Pedro Pascal and Bowen Yang can't keep a straight face as Ego Nwodim tries to cut her steak.

Most episodes of “Saturday Night Live” are scheduled so the funnier bits go first and the riskier, oddball sketches appear towards the end, in case they have to be cut for time. But on the February 4 episode featuring host Pedro Pascal (“The Mandalorian,” “The Last of Us”), the final sketch, “Lisa from Temecula,” was probably the most memorable of the night.

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AMC Theaters/Youtube, Variety/Twitter

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Moviegoers will have three tiers to choose from based on sightline of the movie screen—Preferred Sightline, set in the middle at the highest price point, Value Sightline, set in the front of the auditorium at the lowest price, and Standard Sightline, which is basically everything else (including the back seats, which are perhaps the most commonly picked) set at the traditional cost of a ticket.

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He’s also an incredible humanitarian who gave up a big chunk of his money from "The Matrix" to a cancer charity.

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via Pexels

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Kelly Clarkson and Pink's gorgeous unplugged 'What About Us?' duet came with a timely​ message

"We're not listening to each other right now. And it's so loud, and so gross, and so angry…"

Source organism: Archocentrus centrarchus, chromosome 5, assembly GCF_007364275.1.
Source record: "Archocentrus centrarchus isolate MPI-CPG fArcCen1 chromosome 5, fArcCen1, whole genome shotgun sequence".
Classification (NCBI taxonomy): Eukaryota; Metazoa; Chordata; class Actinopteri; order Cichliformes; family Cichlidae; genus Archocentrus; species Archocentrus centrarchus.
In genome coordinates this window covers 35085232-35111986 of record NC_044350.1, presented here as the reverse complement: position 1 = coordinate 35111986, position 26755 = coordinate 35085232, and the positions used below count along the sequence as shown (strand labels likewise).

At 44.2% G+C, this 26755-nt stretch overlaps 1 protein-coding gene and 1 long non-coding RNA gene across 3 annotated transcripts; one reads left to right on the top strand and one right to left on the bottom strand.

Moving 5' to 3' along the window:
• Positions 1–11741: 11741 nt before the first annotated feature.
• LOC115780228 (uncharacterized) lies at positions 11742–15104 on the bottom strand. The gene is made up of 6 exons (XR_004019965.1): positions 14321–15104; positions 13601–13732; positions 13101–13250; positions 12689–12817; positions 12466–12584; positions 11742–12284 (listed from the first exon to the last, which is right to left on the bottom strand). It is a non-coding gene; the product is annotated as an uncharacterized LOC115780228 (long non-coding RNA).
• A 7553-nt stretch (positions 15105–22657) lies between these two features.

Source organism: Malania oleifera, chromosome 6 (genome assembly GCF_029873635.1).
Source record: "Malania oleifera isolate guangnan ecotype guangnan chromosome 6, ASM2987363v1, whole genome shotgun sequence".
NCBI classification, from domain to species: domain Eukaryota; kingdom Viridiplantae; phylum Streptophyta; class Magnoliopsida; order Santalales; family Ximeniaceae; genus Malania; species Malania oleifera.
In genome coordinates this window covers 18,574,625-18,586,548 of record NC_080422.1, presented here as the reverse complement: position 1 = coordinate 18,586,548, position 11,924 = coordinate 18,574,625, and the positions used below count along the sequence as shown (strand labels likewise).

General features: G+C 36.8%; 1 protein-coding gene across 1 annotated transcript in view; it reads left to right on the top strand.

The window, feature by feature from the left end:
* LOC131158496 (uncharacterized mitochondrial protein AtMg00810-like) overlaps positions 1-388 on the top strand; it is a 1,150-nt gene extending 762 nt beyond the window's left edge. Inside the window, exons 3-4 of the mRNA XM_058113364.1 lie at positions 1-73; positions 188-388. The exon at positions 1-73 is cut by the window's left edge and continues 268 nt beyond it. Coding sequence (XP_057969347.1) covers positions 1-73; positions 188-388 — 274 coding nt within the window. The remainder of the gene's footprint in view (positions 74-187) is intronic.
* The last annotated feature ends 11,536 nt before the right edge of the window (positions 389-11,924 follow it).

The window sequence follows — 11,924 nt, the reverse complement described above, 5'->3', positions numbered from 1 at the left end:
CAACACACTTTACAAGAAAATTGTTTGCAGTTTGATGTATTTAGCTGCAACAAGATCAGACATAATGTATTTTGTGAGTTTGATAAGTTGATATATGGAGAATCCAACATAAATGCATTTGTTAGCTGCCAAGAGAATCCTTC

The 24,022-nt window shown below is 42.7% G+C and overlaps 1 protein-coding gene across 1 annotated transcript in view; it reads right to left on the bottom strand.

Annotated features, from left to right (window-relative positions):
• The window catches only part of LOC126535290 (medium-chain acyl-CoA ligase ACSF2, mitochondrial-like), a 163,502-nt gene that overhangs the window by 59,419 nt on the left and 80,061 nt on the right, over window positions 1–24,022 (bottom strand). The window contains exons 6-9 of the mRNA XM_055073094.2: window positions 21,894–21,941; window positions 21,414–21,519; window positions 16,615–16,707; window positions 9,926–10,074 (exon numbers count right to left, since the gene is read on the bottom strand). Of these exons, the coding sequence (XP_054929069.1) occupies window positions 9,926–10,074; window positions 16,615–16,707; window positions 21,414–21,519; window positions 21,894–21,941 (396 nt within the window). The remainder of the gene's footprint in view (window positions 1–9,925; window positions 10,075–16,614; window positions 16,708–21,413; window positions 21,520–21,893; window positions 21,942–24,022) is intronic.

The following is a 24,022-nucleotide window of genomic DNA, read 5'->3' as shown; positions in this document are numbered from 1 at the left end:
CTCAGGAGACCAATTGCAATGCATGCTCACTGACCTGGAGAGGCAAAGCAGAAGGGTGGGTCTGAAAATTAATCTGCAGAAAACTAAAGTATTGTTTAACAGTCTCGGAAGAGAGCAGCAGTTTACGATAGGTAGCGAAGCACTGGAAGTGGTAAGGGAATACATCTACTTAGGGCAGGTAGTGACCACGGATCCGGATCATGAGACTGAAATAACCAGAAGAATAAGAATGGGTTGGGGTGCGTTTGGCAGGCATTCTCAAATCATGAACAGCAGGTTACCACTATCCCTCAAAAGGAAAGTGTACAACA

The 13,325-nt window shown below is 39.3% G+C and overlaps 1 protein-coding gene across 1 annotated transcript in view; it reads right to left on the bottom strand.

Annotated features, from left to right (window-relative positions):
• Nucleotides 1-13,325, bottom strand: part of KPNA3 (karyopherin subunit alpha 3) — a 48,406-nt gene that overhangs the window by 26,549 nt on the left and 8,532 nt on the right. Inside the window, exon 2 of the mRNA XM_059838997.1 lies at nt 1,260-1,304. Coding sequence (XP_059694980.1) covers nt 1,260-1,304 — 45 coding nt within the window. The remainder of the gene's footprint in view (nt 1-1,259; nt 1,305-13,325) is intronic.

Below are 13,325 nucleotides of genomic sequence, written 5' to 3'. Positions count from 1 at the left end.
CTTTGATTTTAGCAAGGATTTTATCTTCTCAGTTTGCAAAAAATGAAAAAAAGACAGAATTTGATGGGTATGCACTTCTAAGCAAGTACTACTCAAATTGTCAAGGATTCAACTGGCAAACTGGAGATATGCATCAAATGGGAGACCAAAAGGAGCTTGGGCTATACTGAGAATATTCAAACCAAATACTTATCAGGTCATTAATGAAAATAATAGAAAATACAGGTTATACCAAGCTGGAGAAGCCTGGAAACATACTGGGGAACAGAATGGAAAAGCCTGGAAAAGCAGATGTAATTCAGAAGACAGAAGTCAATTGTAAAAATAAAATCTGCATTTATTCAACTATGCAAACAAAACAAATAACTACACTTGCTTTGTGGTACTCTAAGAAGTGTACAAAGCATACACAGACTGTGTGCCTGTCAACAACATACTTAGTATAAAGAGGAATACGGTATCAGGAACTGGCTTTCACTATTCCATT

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Pink and Kelly Clarkson are both known for having powerhouse voices that can belt at incredible ranges but also soften for a sweet ballad. Put the two of them together, and…well, dang.

On Feb 6, Clarkson featured Pink on her daytime talk show, in which she often sings with musical guests. The two superstars sang several acoustic duets with pitch-perfect harmonies, prompting fans of both artists to clamor for a collaborative album.

One song they sang together was Pink's "What About Us?" Pink previously described the song to The Sun in 2017: "The world in general is a really scary place full of beautiful people. Humans are resilient and there's a lot of wonderful—like I said in the song—'billions of beautiful hearts' and there are bad eggs in every group. And they make it really hard for the rest of us."

In the intro to their duet, Clarkson asked Pink about the impetus behind her writing the song.

"We're not listening to each other right now. And it's so loud, and so gross, and so angry and people are being forgotten," Pink shared. "People are being counted out and their rights are being trampled on just because a group of people doesn't believe in them."

"Like, I don't understand how so many people in this world are discounted because one group of people decided they don't like that," she continued. "And I won't—I won't have it. One of the most beautiful things that my dad taught me was that my voice matters and I can make a difference, and I will."

The lyrics of the song seem to address the political leaders and decision-makers who hold people's lives in their hands as they pull the levers of power. It's a beautiful song with an important message wrapped up in gorgeous two-part harmony.

Enjoy:

Saturday Night Live/Youtube